Prepared an extended version of my latency event detection talk to give to Wynyard Group next week. It'll be nice to not be under so much time pressure when giving the talk this time around :)
Started marking the 513 libtrace assignment.
The live exporting bug in NNTSC remains unsolved. I've narrowed it down to the internal client queue not being read from for a decent chunk of time, but am not yet sure what the client thread is doing instead of reading from the queue.
Configured the third throughput test target and updated the test
schedule to properly include all three throughput test targets. Went
through all the results to make sure that all are reporting - found and
fixed a couple where incorrect HTTP targets had been set and redirects
were happening. Double checked that some unusual throughput results were
correct (they appear to be).
Spent some time investigating some connections that appeared to up, but
wouldn't forward my data. The modem seems to think everything is fine
and there is nothing obviously wrong at my end, so I've asked for it to
Officially started my PhD this month, 1st April. As such I've switched from focusing on libtrace to software defined networking. With short weeks due to Easter, this report is covering the first two weeks of April.
I've started reading over some previous research of WAND students and other useful resources that Brad has directed me to.
With Brad's assistance I've also setup a virtual machine running a controller, running RouteFlow --- essentially a Vandervecken deployment. This connects to a mininet VM where an Open vSwitch is acting as the OpenFlow controllable device.
I've meet with Richard Nelson and he's suggested adding 'fastpath' to RouteFlow as a first project to get a feel for SDN development and break up the task of researching literature.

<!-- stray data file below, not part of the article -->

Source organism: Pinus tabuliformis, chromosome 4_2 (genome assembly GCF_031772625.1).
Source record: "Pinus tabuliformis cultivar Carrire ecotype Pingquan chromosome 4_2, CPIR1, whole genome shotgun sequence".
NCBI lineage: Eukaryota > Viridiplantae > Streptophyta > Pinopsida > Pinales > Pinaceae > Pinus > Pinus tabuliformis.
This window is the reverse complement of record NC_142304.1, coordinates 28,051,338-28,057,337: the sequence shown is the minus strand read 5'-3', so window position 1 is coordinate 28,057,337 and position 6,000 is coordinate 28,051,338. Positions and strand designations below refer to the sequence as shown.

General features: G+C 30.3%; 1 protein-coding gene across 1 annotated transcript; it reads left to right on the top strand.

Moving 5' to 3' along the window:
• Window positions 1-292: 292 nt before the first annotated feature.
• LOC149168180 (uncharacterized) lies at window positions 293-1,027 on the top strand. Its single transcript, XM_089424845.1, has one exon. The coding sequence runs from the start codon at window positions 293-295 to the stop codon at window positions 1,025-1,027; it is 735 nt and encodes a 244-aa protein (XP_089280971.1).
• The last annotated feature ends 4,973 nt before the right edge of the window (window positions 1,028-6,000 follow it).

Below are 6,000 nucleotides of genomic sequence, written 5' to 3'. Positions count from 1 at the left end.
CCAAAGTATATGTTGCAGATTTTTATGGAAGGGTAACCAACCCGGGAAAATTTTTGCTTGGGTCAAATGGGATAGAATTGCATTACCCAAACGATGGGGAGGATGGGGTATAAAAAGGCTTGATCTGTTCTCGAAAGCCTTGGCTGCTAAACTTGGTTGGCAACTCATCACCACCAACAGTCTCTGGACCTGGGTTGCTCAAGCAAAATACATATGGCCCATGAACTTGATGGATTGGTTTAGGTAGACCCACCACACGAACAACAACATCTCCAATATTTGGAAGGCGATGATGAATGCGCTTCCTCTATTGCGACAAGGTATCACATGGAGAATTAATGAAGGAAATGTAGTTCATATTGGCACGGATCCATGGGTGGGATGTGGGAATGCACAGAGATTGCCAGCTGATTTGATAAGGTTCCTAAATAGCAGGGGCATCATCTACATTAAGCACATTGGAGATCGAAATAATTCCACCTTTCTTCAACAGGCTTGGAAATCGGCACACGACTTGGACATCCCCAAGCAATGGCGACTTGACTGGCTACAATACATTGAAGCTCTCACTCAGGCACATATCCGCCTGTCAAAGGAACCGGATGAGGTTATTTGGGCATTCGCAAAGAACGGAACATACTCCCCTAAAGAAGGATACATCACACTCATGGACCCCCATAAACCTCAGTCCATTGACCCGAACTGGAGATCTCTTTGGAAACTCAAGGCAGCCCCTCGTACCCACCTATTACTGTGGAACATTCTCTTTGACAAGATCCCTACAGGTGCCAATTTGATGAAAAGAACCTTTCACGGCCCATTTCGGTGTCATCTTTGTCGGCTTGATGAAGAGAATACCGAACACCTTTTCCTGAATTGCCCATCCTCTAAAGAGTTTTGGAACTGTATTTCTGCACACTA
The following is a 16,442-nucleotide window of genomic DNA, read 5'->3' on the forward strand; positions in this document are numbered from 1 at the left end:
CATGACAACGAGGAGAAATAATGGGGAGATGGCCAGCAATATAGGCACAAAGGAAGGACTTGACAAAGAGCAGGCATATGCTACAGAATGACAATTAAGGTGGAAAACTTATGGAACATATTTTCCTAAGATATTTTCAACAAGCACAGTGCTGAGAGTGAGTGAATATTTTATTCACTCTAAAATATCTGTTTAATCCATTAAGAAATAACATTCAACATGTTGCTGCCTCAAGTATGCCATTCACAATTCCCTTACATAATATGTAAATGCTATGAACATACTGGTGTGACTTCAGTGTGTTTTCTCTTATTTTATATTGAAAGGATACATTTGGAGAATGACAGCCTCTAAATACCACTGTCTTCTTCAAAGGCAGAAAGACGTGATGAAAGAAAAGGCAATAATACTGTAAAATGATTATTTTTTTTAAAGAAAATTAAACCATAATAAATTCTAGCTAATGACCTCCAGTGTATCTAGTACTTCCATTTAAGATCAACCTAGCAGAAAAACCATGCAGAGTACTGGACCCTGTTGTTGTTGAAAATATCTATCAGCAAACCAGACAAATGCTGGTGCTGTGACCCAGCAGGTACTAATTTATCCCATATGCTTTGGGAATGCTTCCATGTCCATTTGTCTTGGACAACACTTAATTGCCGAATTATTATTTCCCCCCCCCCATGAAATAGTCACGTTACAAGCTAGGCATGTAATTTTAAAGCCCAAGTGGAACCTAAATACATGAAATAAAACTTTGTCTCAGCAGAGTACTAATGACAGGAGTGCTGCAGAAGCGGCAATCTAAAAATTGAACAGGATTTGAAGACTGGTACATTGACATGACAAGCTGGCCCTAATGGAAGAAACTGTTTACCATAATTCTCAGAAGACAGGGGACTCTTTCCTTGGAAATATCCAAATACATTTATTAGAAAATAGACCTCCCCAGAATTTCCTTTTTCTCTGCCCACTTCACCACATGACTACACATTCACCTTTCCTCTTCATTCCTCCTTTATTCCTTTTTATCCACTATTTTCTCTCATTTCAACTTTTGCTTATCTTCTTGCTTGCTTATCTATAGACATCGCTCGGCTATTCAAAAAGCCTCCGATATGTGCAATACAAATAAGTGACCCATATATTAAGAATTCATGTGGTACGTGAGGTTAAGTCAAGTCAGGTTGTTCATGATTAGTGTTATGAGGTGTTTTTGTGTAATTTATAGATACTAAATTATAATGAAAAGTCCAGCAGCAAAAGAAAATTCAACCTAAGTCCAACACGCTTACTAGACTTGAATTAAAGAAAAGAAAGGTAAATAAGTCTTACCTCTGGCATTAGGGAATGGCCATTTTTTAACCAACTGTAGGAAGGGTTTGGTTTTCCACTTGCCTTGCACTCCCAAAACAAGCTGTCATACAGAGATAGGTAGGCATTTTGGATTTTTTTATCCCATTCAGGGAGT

Packets that need to be processed by the controller are currently sent via a OpenFlow PACKET-IN message and if necessary returned to the via a PACKET-OUT message. There is a lot of overhead involved in this process, including adding extra meta data to a packet. Fastpath aims to eliminate this by using the data plane to forward packets to the controller quickly by adding OpenFlow rules. One difficulty is attaching the meta-data, i.e. the switch and port number.
I've also meet with Bill Rogers. He wanted to see some good specific use cases for SDN, particularly those which cannot be solved by the current technologies rather than the argument SDN gives people to flexibility to do whatever they want. Also while SDN can make many things easier many problems can be solved by some combination of current technologies.
The Internet simulator IS0 was tasked to do some strategic simulations. One of the angles is varying control packet queuing time for the sources window setting of 500. There are also a couple of control runs for some different initial TTL settings.
An attempt has been made to reduce the amount of extra probing required by the Megatree simulator. Currently a full simple Traceroute run is required to determine if a Traceroute contains a divergence convergence point pair that has been seen before. This is being reduced to do some extra probing when a previously seen divergence point is encountered in the main MDA trace.
I have printed my entire thesis draft and have started proof reading it from the beginning. This is an attempt to ensure that a well rounded story is told with good logical flow and appropriate discussion.